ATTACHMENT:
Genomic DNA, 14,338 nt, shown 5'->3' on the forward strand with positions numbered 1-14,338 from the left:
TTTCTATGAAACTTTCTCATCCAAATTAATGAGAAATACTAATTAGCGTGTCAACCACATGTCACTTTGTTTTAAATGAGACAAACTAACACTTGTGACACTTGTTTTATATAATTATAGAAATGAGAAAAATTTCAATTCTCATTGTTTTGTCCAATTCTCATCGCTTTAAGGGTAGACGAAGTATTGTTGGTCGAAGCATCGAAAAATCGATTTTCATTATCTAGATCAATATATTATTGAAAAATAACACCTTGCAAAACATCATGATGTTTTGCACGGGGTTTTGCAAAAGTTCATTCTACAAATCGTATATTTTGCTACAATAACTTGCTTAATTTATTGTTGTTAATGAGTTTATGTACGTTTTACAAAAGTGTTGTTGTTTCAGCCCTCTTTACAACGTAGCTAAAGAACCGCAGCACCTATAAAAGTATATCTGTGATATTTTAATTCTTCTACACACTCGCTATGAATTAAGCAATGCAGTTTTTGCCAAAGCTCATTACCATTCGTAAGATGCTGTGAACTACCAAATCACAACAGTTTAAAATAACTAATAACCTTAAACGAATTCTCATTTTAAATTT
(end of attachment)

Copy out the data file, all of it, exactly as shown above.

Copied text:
Genomic DNA, 14,338 nt, shown 5'->3' on the forward strand with positions numbered 1-14,338 from the left:
TTTCTATGAAACTTTCTCATCCAAATTAATGAGAAATACTAATTAGCGTGTCAACCACATGTCACTTTGTTTTAAATGAGACAAACTAACACTTGTGACACTTGTTTTATATAATTATAGAAATGAGAAAAATTTCAATTCTCATTGTTTTGTCCAATTCTCATCGCTTTAAGGGTAGACGAAGTATTGTTGGTCGAAGCATCGAAAAATCGATTTTCATTATCTAGATCAATATATTATTGAAAAATAACACCTTGCAAAACATCATGATGTTTTGCACGGGGTTTTGCAAAAGTTCATTCTACAAATCGTATATTTTGCTACAATAACTTGCTTAATTTATTGTTGTTAATGAGTTTATGTACGTTTTACAAAAGTGTTGTTGTTTCAGCCCTCTTTACAACGTAGCTAAAGAACCGCAGCACCTATAAAAGTATATCTGTGATATTTTAATTCTTCTACACACTCGCTATGAATTAAGCAATGCAGTTTTTGCCAAAGCTCATTACCATTCGTAAGATGCTGTGAACTACCAAATCACAACAGTTTAAAATAACTAATAACCTTAAACGAATTCTCATTTTAAATTT